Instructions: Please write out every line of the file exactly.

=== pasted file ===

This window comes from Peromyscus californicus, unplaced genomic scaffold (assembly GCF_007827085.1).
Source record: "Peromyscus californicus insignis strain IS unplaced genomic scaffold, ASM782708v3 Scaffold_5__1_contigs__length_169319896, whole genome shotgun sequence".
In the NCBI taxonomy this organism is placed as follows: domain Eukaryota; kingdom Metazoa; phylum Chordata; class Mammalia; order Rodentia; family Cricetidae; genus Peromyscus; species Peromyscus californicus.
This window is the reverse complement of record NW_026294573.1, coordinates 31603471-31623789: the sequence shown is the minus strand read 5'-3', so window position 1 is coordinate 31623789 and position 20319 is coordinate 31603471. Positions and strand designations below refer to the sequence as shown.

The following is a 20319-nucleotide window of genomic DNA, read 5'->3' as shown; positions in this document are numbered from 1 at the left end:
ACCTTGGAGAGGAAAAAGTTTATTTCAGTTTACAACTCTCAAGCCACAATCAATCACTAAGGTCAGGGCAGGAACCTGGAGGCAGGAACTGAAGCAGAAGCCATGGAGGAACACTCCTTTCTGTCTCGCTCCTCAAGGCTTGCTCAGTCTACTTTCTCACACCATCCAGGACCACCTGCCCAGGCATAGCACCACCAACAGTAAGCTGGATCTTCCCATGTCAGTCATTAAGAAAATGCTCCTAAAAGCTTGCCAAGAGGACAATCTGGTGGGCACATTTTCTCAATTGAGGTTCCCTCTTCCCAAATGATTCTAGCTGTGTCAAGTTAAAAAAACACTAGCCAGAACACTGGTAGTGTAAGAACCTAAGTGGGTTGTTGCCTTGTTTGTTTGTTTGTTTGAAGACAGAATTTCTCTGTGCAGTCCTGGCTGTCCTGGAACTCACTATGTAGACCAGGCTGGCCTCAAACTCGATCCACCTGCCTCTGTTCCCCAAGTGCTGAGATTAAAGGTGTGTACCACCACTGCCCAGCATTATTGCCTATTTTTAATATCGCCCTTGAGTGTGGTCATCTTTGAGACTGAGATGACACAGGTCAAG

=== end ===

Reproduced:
This window comes from Peromyscus californicus, unplaced genomic scaffold (assembly GCF_007827085.1).
Source record: "Peromyscus californicus insignis strain IS unplaced genomic scaffold, ASM782708v3 Scaffold_5__1_contigs__length_169319896, whole genome shotgun sequence".
In the NCBI taxonomy this organism is placed as follows: domain Eukaryota; kingdom Metazoa; phylum Chordata; class Mammalia; order Rodentia; family Cricetidae; genus Peromyscus; species Peromyscus californicus.
This window is the reverse complement of record NW_026294573.1, coordinates 31603471-31623789: the sequence shown is the minus strand read 5'-3', so window position 1 is coordinate 31623789 and position 20319 is coordinate 31603471. Positions and strand designations below refer to the sequence as shown.

The following is a 20319-nucleotide window of genomic DNA, read 5'->3' as shown; positions in this document are numbered from 1 at the left end:
ACCTTGGAGAGGAAAAAGTTTATTTCAGTTTACAACTCTCAAGCCACAATCAATCACTAAGGTCAGGGCAGGAACCTGGAGGCAGGAACTGAAGCAGAAGCCATGGAGGAACACTCCTTTCTGTCTCGCTCCTCAAGGCTTGCTCAGTCTACTTTCTCACACCATCCAGGACCACCTGCCCAGGCATAGCACCACCAACAGTAAGCTGGATCTTCCCATGTCAGTCATTAAGAAAATGCTCCTAAAAGCTTGCCAAGAGGACAATCTGGTGGGCACATTTTCTCAATTGAGGTTCCCTCTTCCCAAATGATTCTAGCTGTGTCAAGTTAAAAAAACACTAGCCAGAACACTGGTAGTGTAAGAACCTAAGTGGGTTGTTGCCTTGTTTGTTTGTTTGTTTGAAGACAGAATTTCTCTGTGCAGTCCTGGCTGTCCTGGAACTCACTATGTAGACCAGGCTGGCCTCAAACTCGATCCACCTGCCTCTGTTCCCCAAGTGCTGAGATTAAAGGTGTGTACCACCACTGCCCAGCATTATTGCCTATTTTTAATATCGCCCTTGAGTGTGGTCATCTTTGAGACTGAGATGACACAGGTCAAG